Whaleship Fare

by Heidi Sistare

Whaleship Fare

Image courtesy of the Vineyard Gazette

“We have tried for New Zealand/And tried for Tongataboo/The wind proves unfavorable/And What Shall We Do/Some think they have got the Scurvey/And What Shall We Do/Some think they have got the Scurvey/And some has got the Spleen/We are getting Short of Water/And I Wish We Were In.”
– Sailor Mayhew, 1836

In 1841, the Charles W. Morgan, an American whaling ship launched from New Bedford, embarking on its 80-year whaling career. This summer, sailors will take the Charles W. Morgan on its 38th and final voyage, steering the ghosts of whaling life to historic New England ports.

Told often are the Herculean tales of sailors in hunt, their untimely deaths, and their brave returns. But the daily drudgery of maintaining a vessel—deck-washing, steering, and biding time—between whale sightings was the better part of a sailor’s experience. At once ocean transport and processing factory, the whaleship was also, perhaps, most importantly, home to its sailors for years at a time. Between hunts, lives were lived aboard whaling ships, and a daily routine was fashioned around three meals. To sustain the life of a whaleman, food needed to both withstand long stretches at sea and provide adequate calories and vitamins—it was rarely more than a practice of survival.

Inside the Morgan, starboard side near the stern was the ship galley (or camboose, as it were), tucked into a five-by-ten foot space. A stove, storage chest, and counter shared a wall and, through calm or storm, one man was responsible for all the food.

Matthew Stackpole, a Charles W. Morgan historian, relayed that the cook was sometimes referred to as “The Doctor,” a name meant to both mock and flatter. The cook did not stand watch: His daytime hours were filled with cleaning the galley, dodging the crew’s pranks, and enduring the daunting task of cooking three meals a day for the 30-man boat.

With the daily rations, the “Doctor” cooked according to a rotating, albeit limited, menu. Just the basics, as was mandated by the 1805 Congress: “Every American vessel, bound on a voyage across the Atlantic when she sails, must have on board, well secured under deck, at least 60 gallons of water, one hundred pounds of salted flesh meat, and one hundred pounds of wholesome ship bread, for every person on board.” In The American Whaleman, Elmo Paul Hohman lists a few more of the savory options: 200 pounds of raisins, 75 bushels of corn, 1,600 gallons of molasses, and 900 pounds of butter. As you might expect, there were only so many incarnations to be had. In Meals Aboard Whaleships: Edible? Inedible? Incredible?, K. Gifford writes that the “Bill of Fare” for the whaleship Tiger ran as follows:

Sunday: duff, meat, bread, molasses
Monday: beans, meat, bread
Tuesday: meat, bread
Wednesday: beans, beef, pork, bread
Thursday: duff, meat, bread, molasses
Friday: rice, meat bread, molasses
Saturday: hasty pudding, meat, bread, molasses

(Unfortunately for the crew, hasty pudding was no less than a fancied version of duff [boiled pudding], save for some dried fruit thrown in.)

In an effort to bring some variety to their meals, Nantucket whalemen often joked that they had ‘hardtack and salt horse one meal, and salt horse and hardtack the next.’ Melville took a more mature approach to mealtime monotony, writing in Moby Dick, “You are never troubled with the thought of what you shall have for dinner.”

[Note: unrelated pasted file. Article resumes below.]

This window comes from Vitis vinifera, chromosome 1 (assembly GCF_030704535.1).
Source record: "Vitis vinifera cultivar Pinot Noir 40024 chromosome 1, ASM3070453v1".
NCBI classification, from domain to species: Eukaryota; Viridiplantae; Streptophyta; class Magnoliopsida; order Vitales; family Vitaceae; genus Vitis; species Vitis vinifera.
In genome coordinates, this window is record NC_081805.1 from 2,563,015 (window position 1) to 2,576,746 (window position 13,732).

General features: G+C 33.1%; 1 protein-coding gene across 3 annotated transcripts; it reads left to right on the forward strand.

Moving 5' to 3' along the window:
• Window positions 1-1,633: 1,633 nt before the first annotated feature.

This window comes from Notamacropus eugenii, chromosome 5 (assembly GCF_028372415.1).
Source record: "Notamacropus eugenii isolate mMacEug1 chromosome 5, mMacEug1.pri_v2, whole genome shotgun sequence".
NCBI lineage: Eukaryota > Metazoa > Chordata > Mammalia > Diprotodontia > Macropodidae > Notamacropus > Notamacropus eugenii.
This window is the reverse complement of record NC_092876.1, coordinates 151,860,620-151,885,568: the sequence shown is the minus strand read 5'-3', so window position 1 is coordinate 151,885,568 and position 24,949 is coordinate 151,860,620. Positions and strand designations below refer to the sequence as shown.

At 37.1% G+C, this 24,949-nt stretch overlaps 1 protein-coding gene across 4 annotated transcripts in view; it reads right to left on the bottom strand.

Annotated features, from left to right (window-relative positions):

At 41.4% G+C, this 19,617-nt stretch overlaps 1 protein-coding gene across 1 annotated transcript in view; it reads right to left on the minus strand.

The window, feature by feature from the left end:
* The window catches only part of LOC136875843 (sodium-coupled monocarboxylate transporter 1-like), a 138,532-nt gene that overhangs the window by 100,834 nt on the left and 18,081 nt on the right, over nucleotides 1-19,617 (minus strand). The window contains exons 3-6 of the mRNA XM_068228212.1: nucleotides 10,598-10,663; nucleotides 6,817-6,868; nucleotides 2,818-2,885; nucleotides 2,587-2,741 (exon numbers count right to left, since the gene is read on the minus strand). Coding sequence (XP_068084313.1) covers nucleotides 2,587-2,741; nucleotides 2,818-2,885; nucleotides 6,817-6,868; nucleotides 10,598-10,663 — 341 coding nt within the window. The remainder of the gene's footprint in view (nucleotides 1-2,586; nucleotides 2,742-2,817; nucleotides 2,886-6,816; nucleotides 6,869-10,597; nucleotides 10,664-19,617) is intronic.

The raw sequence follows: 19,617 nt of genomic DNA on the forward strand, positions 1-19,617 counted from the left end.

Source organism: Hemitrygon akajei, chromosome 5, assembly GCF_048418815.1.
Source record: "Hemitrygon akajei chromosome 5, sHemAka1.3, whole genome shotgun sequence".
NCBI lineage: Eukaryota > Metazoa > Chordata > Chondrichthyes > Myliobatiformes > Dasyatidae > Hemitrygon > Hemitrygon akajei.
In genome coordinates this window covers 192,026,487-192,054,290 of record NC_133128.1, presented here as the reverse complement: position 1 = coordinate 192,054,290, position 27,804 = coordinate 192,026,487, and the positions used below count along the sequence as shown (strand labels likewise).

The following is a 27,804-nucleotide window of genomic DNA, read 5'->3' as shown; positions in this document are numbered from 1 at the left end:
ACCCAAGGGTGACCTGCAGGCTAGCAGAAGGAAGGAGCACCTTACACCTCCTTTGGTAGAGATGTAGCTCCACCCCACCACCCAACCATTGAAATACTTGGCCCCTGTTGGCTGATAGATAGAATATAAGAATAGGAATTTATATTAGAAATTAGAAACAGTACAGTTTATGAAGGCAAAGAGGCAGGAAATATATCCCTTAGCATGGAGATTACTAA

The few luxuries on board were reserved for the cabin. “In preparation for the Morgan’s first voyage in 1841, loaf sugar, olive oil, cinnamon, cloves, hams, chocolate, pepper sauce, various liquors, wine and lemon syrup were all included in the cabin stores,” Sandra Oliver wrote, in Saltwater Foodways. And for the pleasure of imbibing their dark chocolates and fine wines? Diners ate with “tin or china dishes, a full set of flatware, cups or mugs, and tumblers, just as at home ashore,” Oliver wrote.

For nearly all food preparation, the “Doctor” was on his own, but when it came to obtaining fresh food, the crew eagerly lent their hands. According to Saltwater Foodways, sailors fished and ate anything they could get their hands on: flying fish, albacore and bonito, turtle, whale, and porpoise. Porpoise, another delicacy usually reserved for the cabin, was likened to venison or beef and, after being turned over to the “Doctor,” was usually eaten fried or turned into sausage patties. “We are living upon the fat of the ocean!” exclaimed a journal entry in Meals Aboard Whaleships: Edible? Inedible? Incredible?

Over the years, sailors developed their own culinary lexicon, perhaps in the hopes that whimsical names would spice the food. Oliver notes, “Potatoes were called spuds, molasses was called long-tailed sugar and black cat ... shortening or fat was named slush ... Sailor’s dishes had distinctive names, too, like duff, lobscouse, crackerhash, and dandyfunk.” If nothing else, the whimsy broke up the mundanity of life, distracting sailors from their thoughts of return.

Because even though whaling brought New Englanders across the globe, exposing them to culture and cuisine, they often, if not always, dreamed of home. As the rhyming Mayhew of the whaleship Cadmus wrote:

“Blow Gentle Winds Blow/ and Waft me to the Shore/Where I wish to go/Where the Herrings run up Brooks/ And the eels Live in the mud/They shall be my living/While I the sod do trod.”